It is very problematic that Canada would choose to address the issue of potential exploitation of migrant labourers by attempting to stop their legal migration rather than addressing the conditions of work. Trafficking most often occurs in precarious forms of labour that are unprotected by labour laws, government oversight, and union organization.

The fact that they're working in vulnerable sectors is what gives rise to the concern here, and the response.... Instead of depriving these migrant workers of an opportunity to work in Canada—they may be in vulnerable sectors, but they're also sectors where it's very difficult to get Canadian workers. That's why they're given work permits in the first place, because these workers are necessary to the economy or to the enterprise that is looking for them, and because they wouldn't qualify if Canadian workers could be found to fill those jobs. It is an opportunity for migrant workers to have the chance to enter Canada for work purposes—and we're talking about legal migration. In order to fix the problems, the focus should be on fixing the labour laws themselves.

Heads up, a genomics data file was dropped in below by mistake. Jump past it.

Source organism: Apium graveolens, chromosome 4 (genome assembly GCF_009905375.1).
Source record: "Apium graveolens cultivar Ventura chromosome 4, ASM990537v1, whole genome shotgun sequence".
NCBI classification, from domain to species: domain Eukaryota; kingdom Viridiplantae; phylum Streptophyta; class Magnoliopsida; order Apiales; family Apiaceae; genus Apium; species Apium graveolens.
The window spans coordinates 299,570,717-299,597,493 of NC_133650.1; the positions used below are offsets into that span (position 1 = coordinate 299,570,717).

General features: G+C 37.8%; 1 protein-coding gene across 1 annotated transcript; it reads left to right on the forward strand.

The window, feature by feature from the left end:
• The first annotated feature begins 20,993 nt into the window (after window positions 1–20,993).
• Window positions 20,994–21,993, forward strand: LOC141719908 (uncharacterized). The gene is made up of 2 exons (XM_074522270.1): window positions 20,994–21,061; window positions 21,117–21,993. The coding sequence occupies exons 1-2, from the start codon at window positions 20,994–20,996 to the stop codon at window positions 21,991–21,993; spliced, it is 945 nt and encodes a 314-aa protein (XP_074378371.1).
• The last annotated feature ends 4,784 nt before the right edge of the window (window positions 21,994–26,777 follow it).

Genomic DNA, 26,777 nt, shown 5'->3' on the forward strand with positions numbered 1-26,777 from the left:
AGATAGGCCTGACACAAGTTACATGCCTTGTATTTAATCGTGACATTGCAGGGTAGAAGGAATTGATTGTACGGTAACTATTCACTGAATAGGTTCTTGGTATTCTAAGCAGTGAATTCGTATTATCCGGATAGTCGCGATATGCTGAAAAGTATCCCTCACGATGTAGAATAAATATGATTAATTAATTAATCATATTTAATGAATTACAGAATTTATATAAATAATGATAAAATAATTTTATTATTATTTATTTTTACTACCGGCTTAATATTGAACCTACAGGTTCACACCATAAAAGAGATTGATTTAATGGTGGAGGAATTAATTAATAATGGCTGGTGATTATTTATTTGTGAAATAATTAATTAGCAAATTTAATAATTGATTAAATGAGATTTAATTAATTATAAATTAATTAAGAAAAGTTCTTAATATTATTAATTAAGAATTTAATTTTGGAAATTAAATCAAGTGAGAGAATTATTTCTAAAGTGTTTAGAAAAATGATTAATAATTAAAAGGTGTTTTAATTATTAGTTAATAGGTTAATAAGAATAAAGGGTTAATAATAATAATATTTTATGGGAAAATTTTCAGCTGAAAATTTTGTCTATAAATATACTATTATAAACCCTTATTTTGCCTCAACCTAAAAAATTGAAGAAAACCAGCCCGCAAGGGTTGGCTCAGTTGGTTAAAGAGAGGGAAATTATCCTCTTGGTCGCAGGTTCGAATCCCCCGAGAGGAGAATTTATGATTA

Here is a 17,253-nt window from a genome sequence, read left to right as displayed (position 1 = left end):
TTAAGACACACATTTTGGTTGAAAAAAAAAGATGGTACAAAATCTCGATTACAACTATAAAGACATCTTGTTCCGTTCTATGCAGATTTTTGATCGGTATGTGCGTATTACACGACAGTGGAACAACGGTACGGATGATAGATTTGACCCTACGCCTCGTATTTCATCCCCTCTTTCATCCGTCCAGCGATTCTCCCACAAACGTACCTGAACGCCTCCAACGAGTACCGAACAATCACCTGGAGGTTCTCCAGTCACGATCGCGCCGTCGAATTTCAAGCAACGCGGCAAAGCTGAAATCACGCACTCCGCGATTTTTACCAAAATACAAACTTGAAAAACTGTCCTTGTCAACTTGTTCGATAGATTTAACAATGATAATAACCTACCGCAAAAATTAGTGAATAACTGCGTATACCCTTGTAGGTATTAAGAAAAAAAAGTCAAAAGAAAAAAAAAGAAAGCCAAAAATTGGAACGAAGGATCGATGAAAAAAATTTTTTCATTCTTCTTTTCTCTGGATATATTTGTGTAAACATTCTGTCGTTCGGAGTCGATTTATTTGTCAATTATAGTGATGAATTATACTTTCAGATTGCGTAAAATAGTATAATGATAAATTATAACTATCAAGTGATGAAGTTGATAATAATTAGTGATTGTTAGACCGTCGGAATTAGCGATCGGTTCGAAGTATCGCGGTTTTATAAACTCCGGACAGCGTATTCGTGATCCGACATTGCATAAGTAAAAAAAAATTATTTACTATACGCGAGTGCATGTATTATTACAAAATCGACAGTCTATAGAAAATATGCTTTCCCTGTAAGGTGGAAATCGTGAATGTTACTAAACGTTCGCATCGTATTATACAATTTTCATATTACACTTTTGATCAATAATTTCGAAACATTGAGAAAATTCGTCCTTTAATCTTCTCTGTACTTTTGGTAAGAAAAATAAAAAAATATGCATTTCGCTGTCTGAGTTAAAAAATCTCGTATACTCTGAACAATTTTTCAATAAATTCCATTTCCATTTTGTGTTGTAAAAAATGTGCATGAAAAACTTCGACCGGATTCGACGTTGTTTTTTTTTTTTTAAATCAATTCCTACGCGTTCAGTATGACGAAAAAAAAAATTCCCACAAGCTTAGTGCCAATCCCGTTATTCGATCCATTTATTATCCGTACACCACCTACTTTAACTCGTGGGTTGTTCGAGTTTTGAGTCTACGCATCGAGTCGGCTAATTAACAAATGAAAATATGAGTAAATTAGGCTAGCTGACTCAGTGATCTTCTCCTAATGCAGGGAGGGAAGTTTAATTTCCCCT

There was another concern raised by Ms. Janet Dench, who was the executive director of the Canadian Council for Refugees and also testified on the previous iteration of this, Bill C-17. On January 30, 2008, at the same meeting of the Citizenship and Immigration Committee, and she said:

Not only does [this legislation] fail to protect the rights of trafficked persons already here in Canada, but furthermore its approach is condescending and moralistic. It empowers visa officers to decide which women should be kept out of Canada for their own good.

Once again, the concern here was raised by the Canadian Council for Refugees, which, through another witness on the same day, said that the main objective of anti-trafficking legislation must be to protect the human rights of trafficked persons, and that the bill doesn't do that.

There's a whole series of aspects of this bill that we are trying to improve upon by making amendments, some of which have unfortunately been ruled out of order. But the point is that we don't believe that this bill adequately addresses those concerns.